Jury service

What is jury service and what does it involve?

Jury service is an obligation on qualifying UK citizens to serve on panel of 12 jury members who are tasked with reaching a fair verdict in a civil or criminal court case. Trial by jury is considered the foundation of a democratic legal system as the appointed jury panel is supposed to represent a cross-section of society.

Who qualifies to sit on a jury?

You are not eligible to sit as a juror if you:

  • are detained under the Mental Health Act 1983 (MHA 1983) or lack capacity, under the Mental Capacity Act 2005;
  • are aged under 18 or over 75 (in England and Wales);
  • are not registered to vote;
  • have not been a resident in the UK, Channel Islands or the Isle of Man for at least five years since your 13th birthday;
  • have served a prison sentence in the last 10 years;
  • are currently on bail.

How will I be called for jury service?

The 12 members of a jury are selected at random from the electoral register. If you’re selected, you will receive a jury summons informing you of your requirement to attend, as well as the date and time on which your service will begin.

You must complete and return the form included with the jury summons within seven days. You can be fined up to £1,000 if you don’t return the form or turn up for your jury service.

You will not receive any details of the case, or those involved in the case until you begin jury service, which is around nine weeks after the initial jury summons.

What types of cases will I serve on?

There is no restriction on the type of case you can be required to hear as a juror. The cases can be civil or criminal, but no case will require legal knowledge. The role of a jury is to consider the evidence presented and make a decision based on that. The legal insights will be provided to you by the judge and lawyers for both sides of the case.

How long do I need to serve for?

Jury service usually lasts around 10 working days but can sometimes take longer. If a case is expected to last for an extended amount of time, you will be notified in advance.

Will I be forced to take time off work?

You are usually expected to attend jury service during your normal working hours. Your employer must release you to attend jury service or they can be found in contempt of court.

It is illegal to punish someone for their involvement in jury service. If you have been treated unfairly (such as denied promotion or dismissed) you can challenge this at employment tribunal.

You should inform your employer that you have received a jury summons as soon as possible and make arrangements for your expected absence from work. This will help avoid any problems for both you and your employer.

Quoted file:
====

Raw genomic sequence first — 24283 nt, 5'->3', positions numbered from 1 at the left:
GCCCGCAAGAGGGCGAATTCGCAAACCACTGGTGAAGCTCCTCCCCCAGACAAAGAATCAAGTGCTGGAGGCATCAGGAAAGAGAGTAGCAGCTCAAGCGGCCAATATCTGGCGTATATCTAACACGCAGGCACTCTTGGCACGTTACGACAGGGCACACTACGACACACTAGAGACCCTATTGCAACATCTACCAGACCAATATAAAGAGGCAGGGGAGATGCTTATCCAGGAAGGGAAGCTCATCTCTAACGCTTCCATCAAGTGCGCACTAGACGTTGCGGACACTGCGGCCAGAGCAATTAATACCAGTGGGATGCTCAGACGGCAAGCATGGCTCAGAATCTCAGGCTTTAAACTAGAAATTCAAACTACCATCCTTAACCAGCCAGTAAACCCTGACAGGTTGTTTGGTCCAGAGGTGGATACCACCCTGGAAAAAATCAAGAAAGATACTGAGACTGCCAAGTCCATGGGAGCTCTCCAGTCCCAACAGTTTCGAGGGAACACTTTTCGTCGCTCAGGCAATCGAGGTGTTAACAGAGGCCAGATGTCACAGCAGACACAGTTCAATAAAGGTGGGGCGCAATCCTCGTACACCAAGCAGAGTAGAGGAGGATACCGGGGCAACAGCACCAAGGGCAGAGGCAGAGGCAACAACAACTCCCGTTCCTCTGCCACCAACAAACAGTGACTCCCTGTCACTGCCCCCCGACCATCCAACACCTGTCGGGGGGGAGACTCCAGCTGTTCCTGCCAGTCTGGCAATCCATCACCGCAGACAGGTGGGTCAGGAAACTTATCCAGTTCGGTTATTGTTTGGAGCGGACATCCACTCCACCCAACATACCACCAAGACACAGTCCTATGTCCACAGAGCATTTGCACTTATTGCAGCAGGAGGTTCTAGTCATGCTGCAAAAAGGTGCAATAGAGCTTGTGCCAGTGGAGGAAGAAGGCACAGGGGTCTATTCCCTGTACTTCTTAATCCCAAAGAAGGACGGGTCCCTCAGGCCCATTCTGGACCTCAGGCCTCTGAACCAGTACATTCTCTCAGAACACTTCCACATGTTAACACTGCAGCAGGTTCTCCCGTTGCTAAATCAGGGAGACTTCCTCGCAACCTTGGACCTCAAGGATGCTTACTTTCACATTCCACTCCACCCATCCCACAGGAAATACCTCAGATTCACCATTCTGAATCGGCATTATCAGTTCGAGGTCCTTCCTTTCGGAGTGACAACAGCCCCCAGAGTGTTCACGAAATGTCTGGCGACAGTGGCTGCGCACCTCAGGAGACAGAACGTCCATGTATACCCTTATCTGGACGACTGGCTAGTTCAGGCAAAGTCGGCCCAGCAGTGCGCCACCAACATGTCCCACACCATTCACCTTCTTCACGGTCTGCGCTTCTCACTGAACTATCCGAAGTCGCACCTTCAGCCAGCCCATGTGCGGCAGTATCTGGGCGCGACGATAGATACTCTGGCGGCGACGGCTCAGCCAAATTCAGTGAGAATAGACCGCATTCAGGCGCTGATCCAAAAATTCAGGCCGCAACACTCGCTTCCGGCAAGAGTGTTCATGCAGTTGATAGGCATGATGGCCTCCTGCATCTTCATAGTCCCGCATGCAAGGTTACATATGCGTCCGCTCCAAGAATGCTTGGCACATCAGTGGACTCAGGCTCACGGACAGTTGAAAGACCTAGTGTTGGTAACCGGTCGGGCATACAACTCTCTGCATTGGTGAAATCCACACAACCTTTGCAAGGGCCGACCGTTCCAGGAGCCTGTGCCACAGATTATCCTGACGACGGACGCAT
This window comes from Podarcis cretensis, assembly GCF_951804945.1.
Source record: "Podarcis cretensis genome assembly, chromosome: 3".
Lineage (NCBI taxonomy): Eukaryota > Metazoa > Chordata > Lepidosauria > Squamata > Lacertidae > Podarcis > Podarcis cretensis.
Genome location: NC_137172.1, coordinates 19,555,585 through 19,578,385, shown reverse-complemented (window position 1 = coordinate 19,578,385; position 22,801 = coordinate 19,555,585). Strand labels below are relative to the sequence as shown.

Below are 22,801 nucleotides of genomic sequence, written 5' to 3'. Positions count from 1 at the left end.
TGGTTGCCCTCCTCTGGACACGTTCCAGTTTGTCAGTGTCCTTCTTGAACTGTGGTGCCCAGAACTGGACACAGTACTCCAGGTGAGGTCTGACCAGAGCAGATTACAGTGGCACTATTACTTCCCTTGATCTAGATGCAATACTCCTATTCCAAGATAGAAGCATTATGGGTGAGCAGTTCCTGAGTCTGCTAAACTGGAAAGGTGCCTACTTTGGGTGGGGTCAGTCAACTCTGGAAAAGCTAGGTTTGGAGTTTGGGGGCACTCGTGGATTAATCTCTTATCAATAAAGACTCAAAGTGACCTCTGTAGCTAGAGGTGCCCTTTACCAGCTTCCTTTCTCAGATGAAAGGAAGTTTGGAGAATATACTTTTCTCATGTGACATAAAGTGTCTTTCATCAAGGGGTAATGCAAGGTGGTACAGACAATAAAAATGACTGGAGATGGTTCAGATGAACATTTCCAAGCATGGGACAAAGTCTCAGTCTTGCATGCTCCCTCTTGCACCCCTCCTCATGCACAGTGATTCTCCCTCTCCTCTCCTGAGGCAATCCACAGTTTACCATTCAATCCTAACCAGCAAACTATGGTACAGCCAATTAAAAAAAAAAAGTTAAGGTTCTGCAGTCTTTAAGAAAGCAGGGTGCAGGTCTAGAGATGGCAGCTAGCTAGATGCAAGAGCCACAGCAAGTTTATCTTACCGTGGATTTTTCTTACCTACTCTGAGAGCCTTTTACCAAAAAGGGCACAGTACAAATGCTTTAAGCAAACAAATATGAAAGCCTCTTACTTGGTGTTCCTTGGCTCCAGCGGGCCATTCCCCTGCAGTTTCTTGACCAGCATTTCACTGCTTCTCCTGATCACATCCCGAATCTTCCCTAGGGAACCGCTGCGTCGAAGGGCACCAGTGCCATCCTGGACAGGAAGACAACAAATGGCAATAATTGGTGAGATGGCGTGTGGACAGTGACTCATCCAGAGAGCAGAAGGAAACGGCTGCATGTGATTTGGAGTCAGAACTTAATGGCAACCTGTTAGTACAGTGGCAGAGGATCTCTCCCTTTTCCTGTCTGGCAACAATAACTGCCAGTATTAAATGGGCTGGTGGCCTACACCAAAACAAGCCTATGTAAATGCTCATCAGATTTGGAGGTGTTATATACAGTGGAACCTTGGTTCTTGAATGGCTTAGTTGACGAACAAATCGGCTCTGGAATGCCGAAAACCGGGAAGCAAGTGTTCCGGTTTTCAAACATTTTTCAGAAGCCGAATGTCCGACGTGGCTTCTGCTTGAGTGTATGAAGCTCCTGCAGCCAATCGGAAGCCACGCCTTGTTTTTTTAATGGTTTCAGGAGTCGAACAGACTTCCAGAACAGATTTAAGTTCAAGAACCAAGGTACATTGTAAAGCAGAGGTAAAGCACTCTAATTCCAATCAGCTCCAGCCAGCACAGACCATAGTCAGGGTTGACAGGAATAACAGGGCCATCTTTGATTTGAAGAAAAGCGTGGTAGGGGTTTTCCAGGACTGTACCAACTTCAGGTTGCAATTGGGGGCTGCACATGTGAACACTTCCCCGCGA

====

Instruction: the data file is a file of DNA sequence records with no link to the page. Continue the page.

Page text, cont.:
I can’t afford to leave work for jury service

Your employer is not legally obliged to pay you while you are on jury duty. However, you can claim expenses incurred in the course of jury duty such as travel and food costs, and accommodation where necessary. You can also ask your employer to complete a Certificate for Loss of Earnings form, which will compensate for any lost earnings. There is a limit on how much you can claim in this way.

Can I opt out of jury service?

If you are summoned for jury service, you are legally obliged to attend unless you have a good excuse.

You may request that your jury service be deferred to a more convenient time. However, this can only be done once, and for no more than 12 months from the original date of summons. You’ll need to provide evidence to the Jury Central Summoning Bureau of why you can’t attend (eg, a letter from your doctor or employer or proof that you’ve booked a holiday).

If you are unable to serve as a juror for any of the next 12 months from the date of your summons, you must clearly state your reasons on the form accompanying your jury summons. You may be asked to provide evidence to back up your claim.

You are also exempt from jury service if you have served on a jury within two years prior to the date of a jury summons.

Article written by...
Nicola Laver LLB
Nicola Laver LLB

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A non-practising solicitor, Nicola is also a fully qualified journalist. For the past 20 years, she has worked as a legal journalist, editor and author.